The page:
Sherlock Holmes (2009): ** 1/2 (out of 4)
The trailer for Sherlock Holmes was one of the worst short pieces of video that I had ever seen. Its fundamental flaw was playing up the Victorian/Modern juxtaposition - fistfights! firearms! explosions! tasers! - without allowing enough context to actually make that interesting. Instead, the viewer got the (strong) impression that they were just throwing a bunch of stuff at the screen, and looking to see what stuck with the audience. The only hope I had for the movie was that most of those scenes would be left out by the director because... well, I'm not sure. It's not like I'm the target audience...
Anyway, none of it was left out. But in context, it worked out a whole lot better than the trailers had led me to believe. It still wasn't good, but it was worth watching, and certainly it was fun. And that's a start.
That said, what I really want to talk about is the Sherlock Holmes elements.
Many of the objections that I had to the trailer were, fundamentally, problems with the idea of mixing certain concepts into the character of Holmes. Since when is physical violence a strong element of the Master Detective's repertoire? Well, the answer is "since Guy Ritchie took over". It worked in the context of his direction style, it worked in the context of the actors chosen (who did a fine job), and it worked in the context of a need to still overshadow Watson in a newly action-y pairing. The violence became part of the point, and that turned out to be okay, if not great.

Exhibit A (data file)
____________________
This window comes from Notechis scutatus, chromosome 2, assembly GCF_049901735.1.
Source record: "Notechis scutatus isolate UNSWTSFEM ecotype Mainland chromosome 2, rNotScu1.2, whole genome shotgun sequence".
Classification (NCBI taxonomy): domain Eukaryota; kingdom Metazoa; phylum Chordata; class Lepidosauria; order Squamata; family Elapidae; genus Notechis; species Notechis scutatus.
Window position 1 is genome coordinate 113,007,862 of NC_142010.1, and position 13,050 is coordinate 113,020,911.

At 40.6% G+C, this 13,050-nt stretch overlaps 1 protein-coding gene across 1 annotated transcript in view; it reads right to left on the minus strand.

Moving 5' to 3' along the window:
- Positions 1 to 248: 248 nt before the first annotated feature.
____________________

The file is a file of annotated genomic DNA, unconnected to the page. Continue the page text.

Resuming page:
On the other hand, where did this fit into the mythos? Without getting into spoilers, this seemed to occur both early in Holmes' career (based on characters met), and after the stories (based on Watson's moving out and on with his life). While they were certainly going for a new mythos - something that they could make a franchise out of - it was still a bit confusing for this casual acquaintance of the original stories. I would have preferred one or the other.
And the story... was kindof Holmes-y. There were the right number of "supernatural" elements. The deductive work was pretty reasonable. The mysteries weren't, for the most part, cheats, which is a good sign. And while the story may have been a little bit more momentous than perhaps necessary, it was still something that could mostly have fit in. Mostly.
Anyway. I feel like I'm rambling, because that's how I felt coming out of the movie. I didn't feel ripped-off; that's good enough sometimes.